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Ann Hornaday on 'Up': Another High Achievement From Pixar

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Pixar's latest animated adventure follows a man who ties thousands of balloons to his home so he can travel to South Africa, but finds he has a stowaway on board. Video by Pixar and Walt Disney Studios

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By Ann Hornaday
Washington Post Staff Writer
Friday, May 29, 2009

As "WALL E" did last year, the Pixar animated movie "Up" opens with a long, lingering homage to times gone by. We see a young, cherubic boy named Carl Fredricksen gape in wonder in a 1930s movie palace, watching a newsreel about an adventurer with the dash of Valentino and the mustache of Errol Flynn. On his way home from the movies, Carl meets a fellow fan of the daring screen hero, a gap-toothed spitfire named Ellie. And then, moments later, begins the most sublime passage of "Up": a silent four-minute series of scenes that exquisitely capture the couple's young love, marriage, hopes, dreams and heartbreaks, and a sequence worthy of Chaplin in its poignancy and grace.

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Seventy years later, Carl (voiced by Ed Asner) is a boxily built and bespectacled curmudgeon (think Spencer Tracy, circa "Guess Who's Coming to Dinner") who, when his house is threatened by encroaching development, decides to fly the whole rickety shebang to South America by way of thousands of balloons. Accidentally stowing away is an 8-year-old Wilderness Explorer named Russell (newcomer Jordan Nagai), who's been pestering Carl to help him earn a badge for assisting the elderly. Among "Up's" myriad pleasures is watching this unlikely inter-generational friendship take root at a time when pop culture seems to be dominated by snarky 'tween-centric sensibilities and sniffy contempt for all things off-line and unplugged. It's even more satisfying to watch the relationship bloom given its unpromising and very amusing beginning, when Carl continues to slam the door in Russell's face as he delivers his Wilderness Explorer pitch.

These are the moments that make "Up," like all Pixar movies, such a pleasure for adults, who over the years have found themselves quite contentedly watching the studio's movies over and over again on DVD. (And they explain why "Up" made history a few weeks ago as the first animated movie ever to open the prestigious Cannes Film Festival, that red-carpeted cathedral to all things cinematically pure.) Striking a pitch-perfect balance between sentiment, playful humor and action, the film really takes off when Carl and Russell land -- on a South American mesa where they encounter some lively and charismatic creatures, including a brightly plumed bird named Kevin and a dimwitted but lovable dog named Dug.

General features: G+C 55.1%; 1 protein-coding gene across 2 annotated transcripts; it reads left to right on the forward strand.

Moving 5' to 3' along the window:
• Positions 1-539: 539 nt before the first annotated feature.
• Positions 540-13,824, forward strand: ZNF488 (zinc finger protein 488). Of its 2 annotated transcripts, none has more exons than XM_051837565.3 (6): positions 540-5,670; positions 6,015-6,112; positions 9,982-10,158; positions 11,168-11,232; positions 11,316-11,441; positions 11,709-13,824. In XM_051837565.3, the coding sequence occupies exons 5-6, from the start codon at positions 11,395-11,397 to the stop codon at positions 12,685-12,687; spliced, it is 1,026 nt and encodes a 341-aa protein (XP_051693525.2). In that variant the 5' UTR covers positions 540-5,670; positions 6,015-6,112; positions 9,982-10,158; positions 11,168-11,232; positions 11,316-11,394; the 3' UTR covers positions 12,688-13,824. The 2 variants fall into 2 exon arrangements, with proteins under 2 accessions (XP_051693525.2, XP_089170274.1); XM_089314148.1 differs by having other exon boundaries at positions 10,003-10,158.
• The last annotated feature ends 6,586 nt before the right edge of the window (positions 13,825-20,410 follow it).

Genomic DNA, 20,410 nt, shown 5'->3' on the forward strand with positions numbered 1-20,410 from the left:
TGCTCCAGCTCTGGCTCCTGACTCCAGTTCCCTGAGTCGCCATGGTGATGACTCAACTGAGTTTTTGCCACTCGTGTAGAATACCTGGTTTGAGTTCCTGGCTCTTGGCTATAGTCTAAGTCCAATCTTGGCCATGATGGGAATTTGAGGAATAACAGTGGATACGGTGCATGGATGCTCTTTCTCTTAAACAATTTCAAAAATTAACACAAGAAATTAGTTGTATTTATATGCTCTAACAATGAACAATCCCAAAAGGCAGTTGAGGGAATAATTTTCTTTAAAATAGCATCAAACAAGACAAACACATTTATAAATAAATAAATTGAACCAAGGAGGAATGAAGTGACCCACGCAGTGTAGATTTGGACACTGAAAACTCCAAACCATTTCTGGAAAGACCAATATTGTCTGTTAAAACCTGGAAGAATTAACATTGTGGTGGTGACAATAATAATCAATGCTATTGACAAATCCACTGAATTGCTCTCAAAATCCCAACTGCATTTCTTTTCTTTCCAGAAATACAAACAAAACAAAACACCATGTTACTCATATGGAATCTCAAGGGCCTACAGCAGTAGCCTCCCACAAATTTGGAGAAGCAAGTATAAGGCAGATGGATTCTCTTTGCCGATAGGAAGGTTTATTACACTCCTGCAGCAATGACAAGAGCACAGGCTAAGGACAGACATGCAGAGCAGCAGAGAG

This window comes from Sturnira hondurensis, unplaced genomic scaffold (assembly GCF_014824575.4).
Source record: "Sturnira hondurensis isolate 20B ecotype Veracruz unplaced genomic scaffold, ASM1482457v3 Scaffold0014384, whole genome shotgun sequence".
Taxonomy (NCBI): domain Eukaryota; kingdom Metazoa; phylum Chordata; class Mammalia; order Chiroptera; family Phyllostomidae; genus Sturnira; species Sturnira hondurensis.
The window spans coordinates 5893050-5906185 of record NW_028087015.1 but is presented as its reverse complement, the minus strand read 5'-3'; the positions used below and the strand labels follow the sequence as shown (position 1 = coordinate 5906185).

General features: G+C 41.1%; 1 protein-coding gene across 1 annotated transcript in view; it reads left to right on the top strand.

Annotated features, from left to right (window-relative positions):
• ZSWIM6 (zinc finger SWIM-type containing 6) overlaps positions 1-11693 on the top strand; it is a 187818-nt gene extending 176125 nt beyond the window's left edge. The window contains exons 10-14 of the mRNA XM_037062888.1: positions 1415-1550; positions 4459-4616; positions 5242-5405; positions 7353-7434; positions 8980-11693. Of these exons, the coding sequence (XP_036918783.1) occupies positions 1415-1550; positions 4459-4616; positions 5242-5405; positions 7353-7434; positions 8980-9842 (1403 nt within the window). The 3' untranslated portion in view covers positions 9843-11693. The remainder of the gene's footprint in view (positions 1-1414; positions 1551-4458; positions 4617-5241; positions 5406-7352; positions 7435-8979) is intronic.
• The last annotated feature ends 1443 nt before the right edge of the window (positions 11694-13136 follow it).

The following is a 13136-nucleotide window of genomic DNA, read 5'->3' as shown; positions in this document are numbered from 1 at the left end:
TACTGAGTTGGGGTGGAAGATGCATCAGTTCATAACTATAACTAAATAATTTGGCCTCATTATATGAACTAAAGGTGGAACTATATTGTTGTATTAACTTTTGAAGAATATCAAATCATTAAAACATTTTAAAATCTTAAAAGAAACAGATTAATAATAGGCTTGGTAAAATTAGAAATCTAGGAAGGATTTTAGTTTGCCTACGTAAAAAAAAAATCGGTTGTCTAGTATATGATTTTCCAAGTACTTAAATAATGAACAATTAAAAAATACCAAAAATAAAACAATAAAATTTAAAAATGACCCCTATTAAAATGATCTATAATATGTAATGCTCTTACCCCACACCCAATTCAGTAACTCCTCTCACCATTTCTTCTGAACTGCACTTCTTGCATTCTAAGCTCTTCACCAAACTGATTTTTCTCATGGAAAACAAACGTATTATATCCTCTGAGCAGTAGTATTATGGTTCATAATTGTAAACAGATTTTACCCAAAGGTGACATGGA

It turns out Dug is a rogue member of a pack of other dogs, led by a fierce-looking Doberman with a voice straight out of "Alvin and the Chipmunks." (And yes, the dogs in "Up" can talk. They have the technology.) When Carl and Russell finally meet the Doberman's human boss, things get dicey, but "Up's" co-writer and director, Pete Docter, never lets them get too heavy. There is something inherently amusing, after all, about watching two geezers go at it, mano-a-liver-spotted-mano.

Gentle humor abounds in "Up," which takes plenty of cues from classic action-adventure movies, sure, but also great book illustrators like Mary Blair and even those tacky dogs-playing-poker wall hangings. The filmmakers' attention to detail borders on the pathological, from the way Carl's beard grows incrementally over the days to a tag popping out of the back on a supporting character's shirt. Best of all, this stunning, meticulously composed visual world is set to one of the most gorgeous musical scores in recent memory. Composer Michael Giacchino recalls the lushly orchestrated compositions of cinema's golden age with ebullient, waltz-time pieces perfectly suited to Carl and Russell's lofty adventure.

As rich a sensory experience as "Up" is, it finally comes down to the story it has to tell. And that story -- about loneliness, vulnerability and the redemptive power of human connection -- not only makes for a magnificently crafted and absorbing movie, but a deeply meaningful one.

"Up" happens to be Pixar's 10th feature film, and its first foray into 3-D animation. But it succeeds precisely because it hews so faithfully to the aesthetic and narrative virtues that audiences have come to expect from the artists who brought forth such classics as "Toy Story" and "Finding Nemo." In adding 3-D to the mix, they use the technical innovation not for visual stunts or "watch out!" moments, but to add layers upon layers of depth and texture. The result is a beautiful, touching, funny and altogether buoyant movie that lives up to its title in every way possible, delivering a soaring testament to the joys of grounded daily life.

Up (96 minutes, at area theaters) is rated PG for action and some peril.


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